Murder conviction reversed where defendant’s waiver of jury trial after bare two-question inquiry was not knowing and voluntary. Jones was convicted of second degree murder and child abuse following the death of her four-month-old daughter. On appeal she argued her waiver of jury trial was involuntary. Held: Reversed. A criminal defendant has a constitutional right to a trial by jury. This right may be waived but the waiver must be knowing and intelligent, that is, made with the awareness of the nature of the right being waived and the consequences of this decision. In determining whether a defendant has made a knowing, voluntary, and intelligent waiver of a jury trial, the reviewing court examines the totality of the circumstances. Though there is no rigid colloquy required, trial courts should advise a defendant of the basic mechanics of a jury trial, the requirement of unanimity, and that a waiver of jury trial results in the trial judge deciding guilt or innocence (People v. Sivongxxay (2017) 3 Cal.5th 151). Here, the trial court asked Jones if she understood her right to a jury trial and, receiving a “yes” response, told her that as a result of her waiver the trial judge “sitting alone” would “decide the case.” This was insufficient to affirmatively show that Jones understood the nature of the right to a jury trial she was relinquishing or that her waiver was knowing and voluntary.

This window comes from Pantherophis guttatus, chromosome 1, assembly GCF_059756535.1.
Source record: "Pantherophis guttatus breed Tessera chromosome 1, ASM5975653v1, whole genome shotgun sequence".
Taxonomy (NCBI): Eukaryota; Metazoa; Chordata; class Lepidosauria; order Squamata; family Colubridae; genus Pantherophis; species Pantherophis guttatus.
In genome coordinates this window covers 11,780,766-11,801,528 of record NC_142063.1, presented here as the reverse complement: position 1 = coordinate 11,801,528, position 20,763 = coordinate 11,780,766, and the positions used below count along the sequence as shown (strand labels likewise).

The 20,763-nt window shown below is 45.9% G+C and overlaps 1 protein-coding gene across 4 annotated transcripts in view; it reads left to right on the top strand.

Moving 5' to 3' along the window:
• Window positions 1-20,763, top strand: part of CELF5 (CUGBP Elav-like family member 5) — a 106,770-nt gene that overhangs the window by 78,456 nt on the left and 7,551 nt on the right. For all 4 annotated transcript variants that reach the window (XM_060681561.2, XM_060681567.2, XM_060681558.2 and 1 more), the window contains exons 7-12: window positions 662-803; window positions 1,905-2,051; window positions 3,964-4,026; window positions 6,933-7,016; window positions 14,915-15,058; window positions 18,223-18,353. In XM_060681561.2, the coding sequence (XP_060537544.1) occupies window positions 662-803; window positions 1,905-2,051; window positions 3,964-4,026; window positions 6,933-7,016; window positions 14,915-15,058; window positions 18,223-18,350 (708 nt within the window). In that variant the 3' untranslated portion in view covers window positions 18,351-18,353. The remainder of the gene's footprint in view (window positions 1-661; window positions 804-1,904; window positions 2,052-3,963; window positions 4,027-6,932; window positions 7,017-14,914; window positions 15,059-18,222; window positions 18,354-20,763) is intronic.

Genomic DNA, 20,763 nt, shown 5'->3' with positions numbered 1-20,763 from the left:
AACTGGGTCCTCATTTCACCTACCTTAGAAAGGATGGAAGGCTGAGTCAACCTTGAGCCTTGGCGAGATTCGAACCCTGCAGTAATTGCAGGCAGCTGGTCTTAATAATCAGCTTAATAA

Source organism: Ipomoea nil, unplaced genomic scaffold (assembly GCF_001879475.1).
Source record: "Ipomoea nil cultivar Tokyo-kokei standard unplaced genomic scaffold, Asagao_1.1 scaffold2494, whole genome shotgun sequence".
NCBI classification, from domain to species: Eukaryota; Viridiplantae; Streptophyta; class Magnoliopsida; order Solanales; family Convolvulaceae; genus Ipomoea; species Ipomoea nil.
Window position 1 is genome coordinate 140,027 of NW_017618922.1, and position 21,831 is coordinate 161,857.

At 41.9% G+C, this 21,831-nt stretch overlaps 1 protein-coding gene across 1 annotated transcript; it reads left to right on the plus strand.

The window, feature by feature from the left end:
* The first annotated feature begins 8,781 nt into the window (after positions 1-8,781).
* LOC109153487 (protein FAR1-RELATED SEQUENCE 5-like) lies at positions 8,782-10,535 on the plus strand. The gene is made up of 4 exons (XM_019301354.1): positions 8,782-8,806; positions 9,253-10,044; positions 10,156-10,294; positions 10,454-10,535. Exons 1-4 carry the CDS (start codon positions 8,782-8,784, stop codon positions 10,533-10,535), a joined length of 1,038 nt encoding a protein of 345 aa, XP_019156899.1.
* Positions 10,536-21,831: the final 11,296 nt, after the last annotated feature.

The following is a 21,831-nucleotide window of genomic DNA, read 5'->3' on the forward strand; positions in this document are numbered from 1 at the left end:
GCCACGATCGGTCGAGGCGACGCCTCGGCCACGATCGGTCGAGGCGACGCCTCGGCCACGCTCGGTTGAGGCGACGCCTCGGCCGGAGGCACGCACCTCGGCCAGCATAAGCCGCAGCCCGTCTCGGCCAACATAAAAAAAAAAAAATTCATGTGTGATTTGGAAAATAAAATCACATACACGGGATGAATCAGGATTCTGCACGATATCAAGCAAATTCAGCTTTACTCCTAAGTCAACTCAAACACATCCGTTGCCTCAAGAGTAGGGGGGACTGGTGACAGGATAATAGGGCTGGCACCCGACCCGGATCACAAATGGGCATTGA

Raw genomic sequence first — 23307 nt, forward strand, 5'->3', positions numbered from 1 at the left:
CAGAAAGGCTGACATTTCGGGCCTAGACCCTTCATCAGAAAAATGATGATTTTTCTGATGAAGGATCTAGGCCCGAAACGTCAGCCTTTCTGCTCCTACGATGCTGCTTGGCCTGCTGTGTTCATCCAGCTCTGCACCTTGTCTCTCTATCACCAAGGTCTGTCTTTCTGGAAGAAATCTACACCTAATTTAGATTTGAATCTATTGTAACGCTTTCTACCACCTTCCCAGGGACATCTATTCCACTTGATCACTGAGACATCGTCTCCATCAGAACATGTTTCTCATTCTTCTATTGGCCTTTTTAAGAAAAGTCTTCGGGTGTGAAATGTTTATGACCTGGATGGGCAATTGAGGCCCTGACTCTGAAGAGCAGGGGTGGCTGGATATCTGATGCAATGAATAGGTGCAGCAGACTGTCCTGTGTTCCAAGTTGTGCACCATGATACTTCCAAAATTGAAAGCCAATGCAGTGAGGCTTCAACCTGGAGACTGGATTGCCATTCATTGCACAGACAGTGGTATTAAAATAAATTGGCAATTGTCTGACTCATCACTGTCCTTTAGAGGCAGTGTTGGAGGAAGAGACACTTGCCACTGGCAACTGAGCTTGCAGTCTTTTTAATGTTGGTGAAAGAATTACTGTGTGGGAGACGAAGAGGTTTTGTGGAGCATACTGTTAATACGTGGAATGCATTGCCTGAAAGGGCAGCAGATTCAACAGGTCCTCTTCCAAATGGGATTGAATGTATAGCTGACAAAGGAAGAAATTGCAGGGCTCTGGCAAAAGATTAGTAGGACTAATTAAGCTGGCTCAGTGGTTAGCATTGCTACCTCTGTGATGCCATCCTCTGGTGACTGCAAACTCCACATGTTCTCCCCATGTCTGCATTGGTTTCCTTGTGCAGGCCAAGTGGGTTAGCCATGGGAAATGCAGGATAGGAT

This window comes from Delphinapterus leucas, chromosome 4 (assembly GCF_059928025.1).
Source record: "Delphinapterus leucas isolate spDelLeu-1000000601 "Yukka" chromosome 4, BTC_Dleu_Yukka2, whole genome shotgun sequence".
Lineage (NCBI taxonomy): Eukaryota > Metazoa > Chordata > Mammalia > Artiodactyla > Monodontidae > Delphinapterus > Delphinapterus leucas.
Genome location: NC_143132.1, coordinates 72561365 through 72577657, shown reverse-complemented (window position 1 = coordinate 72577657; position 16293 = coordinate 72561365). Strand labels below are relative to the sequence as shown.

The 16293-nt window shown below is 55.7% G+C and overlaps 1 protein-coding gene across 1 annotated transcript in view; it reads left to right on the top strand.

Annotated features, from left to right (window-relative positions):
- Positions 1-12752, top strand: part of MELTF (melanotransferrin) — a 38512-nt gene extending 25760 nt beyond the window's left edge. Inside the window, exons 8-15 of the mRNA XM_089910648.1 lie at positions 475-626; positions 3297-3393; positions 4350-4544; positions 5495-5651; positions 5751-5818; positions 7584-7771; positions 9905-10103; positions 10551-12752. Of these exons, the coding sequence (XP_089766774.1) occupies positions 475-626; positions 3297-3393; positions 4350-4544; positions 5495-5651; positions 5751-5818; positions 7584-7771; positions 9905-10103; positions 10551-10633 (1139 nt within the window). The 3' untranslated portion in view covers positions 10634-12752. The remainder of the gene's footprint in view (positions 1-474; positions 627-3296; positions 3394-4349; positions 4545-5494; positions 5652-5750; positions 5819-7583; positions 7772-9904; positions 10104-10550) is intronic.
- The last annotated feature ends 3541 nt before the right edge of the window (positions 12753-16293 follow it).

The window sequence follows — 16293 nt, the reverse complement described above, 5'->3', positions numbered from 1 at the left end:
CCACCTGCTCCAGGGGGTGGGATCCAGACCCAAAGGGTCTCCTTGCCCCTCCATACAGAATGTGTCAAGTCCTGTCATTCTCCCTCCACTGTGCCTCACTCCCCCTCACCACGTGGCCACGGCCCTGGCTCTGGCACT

Sufficient evidence corroborated the accomplice’s testimony. Lucero, who was Jones’ boyfriend and the infant’s father, gave statements to police that placed responsibility for the child’s death on Jones. Jones argued there was insufficient evidence to corroborate these statements. Penal Code section 1111 requires the testimony (which includes out-of-court statements), of an accomplice to be corroborated. The corroboration may be circumstantial or slight, but must connect the defendant to the crime itself. Here, Jones’ conduct with respect to her treatment of the infant, her failure to summon help for the child, and her false and misleading statements to police regarding the child’s death, corroborated Lucero’s testimony and reflected Jones’ consciousness of guilt.
Substantial evidence supported defendant’s conviction for murder. Jones argued the evidence was insufficient to show she abused or assaulted the child or that the child’s injuries were caused in her presence. Second degree murder is the unlawful killing of a human being with malice aforethought, but without premeditation or deliberation. Malice is implied when the killing is caused by an act, the natural consequences of which are dangerous to life, which is deliberately performed by a person who knows her conduct endangers the life of another and who acts in conscious disregard for life. Here, there was testimony regarding numerous injuries to the child, her loss of weight and malnutrition, and Jones’ failure to seek medical assistance. Jones was the primary caretaker for the child. Substantial evidence supported Jones’ conviction.